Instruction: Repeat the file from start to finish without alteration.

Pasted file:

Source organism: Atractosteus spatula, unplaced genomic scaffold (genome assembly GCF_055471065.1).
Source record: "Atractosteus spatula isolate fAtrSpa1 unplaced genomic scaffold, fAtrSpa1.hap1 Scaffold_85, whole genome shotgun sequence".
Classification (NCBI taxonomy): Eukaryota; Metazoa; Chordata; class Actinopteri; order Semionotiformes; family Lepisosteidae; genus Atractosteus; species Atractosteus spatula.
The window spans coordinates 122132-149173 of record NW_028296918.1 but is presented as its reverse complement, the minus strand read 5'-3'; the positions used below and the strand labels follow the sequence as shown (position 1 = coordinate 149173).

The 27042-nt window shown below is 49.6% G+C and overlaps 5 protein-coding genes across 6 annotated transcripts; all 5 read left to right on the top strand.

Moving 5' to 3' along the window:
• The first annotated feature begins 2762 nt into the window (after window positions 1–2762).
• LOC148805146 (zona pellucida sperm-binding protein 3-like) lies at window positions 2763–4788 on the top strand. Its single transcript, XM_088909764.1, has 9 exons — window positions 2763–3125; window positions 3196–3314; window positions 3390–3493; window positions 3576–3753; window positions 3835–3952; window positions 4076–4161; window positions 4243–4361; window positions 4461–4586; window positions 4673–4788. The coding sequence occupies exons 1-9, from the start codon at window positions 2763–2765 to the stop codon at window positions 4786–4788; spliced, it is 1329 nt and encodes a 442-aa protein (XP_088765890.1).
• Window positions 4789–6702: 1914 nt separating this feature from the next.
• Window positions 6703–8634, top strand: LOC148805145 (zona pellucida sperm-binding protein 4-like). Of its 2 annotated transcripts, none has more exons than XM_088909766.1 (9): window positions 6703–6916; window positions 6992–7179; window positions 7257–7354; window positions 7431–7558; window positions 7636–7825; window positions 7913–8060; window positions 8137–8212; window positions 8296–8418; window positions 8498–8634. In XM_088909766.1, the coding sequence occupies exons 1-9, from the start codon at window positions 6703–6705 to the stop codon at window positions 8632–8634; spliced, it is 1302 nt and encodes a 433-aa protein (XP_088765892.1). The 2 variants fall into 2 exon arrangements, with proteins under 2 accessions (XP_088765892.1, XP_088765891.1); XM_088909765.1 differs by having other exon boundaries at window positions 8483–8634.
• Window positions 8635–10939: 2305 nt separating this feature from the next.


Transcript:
Source organism: Atractosteus spatula, unplaced genomic scaffold (genome assembly GCF_055471065.1).
Source record: "Atractosteus spatula isolate fAtrSpa1 unplaced genomic scaffold, fAtrSpa1.hap1 Scaffold_85, whole genome shotgun sequence".
Classification (NCBI taxonomy): Eukaryota; Metazoa; Chordata; class Actinopteri; order Semionotiformes; family Lepisosteidae; genus Atractosteus; species Atractosteus spatula.
The window spans coordinates 122132-149173 of record NW_028296918.1 but is presented as its reverse complement, the minus strand read 5'-3'; the positions used below and the strand labels follow the sequence as shown (position 1 = coordinate 149173).

The 27042-nt window shown below is 49.6% G+C and overlaps 5 protein-coding genes across 6 annotated transcripts; all 5 read left to right on the top strand.

Moving 5' to 3' along the window:
• The first annotated feature begins 2762 nt into the window (after window positions 1–2762).
• LOC148805146 (zona pellucida sperm-binding protein 3-like) lies at window positions 2763–4788 on the top strand. Its single transcript, XM_088909764.1, has 9 exons — window positions 2763–3125; window positions 3196–3314; window positions 3390–3493; window positions 3576–3753; window positions 3835–3952; window positions 4076–4161; window positions 4243–4361; window positions 4461–4586; window positions 4673–4788. The coding sequence occupies exons 1-9, from the start codon at window positions 2763–2765 to the stop codon at window positions 4786–4788; spliced, it is 1329 nt and encodes a 442-aa protein (XP_088765890.1).
• Window positions 4789–6702: 1914 nt separating this feature from the next.
• Window positions 6703–8634, top strand: LOC148805145 (zona pellucida sperm-binding protein 4-like). Of its 2 annotated transcripts, none has more exons than XM_088909766.1 (9): window positions 6703–6916; window positions 6992–7179; window positions 7257–7354; window positions 7431–7558; window positions 7636–7825; window positions 7913–8060; window positions 8137–8212; window positions 8296–8418; window positions 8498–8634. In XM_088909766.1, the coding sequence occupies exons 1-9, from the start codon at window positions 6703–6705 to the stop codon at window positions 8632–8634; spliced, it is 1302 nt and encodes a 433-aa protein (XP_088765892.1). The 2 variants fall into 2 exon arrangements, with proteins under 2 accessions (XP_088765892.1, XP_088765891.1); XM_088909765.1 differs by having other exon boundaries at window positions 8483–8634.
• Window positions 8635–10939: 2305 nt separating this feature from the next.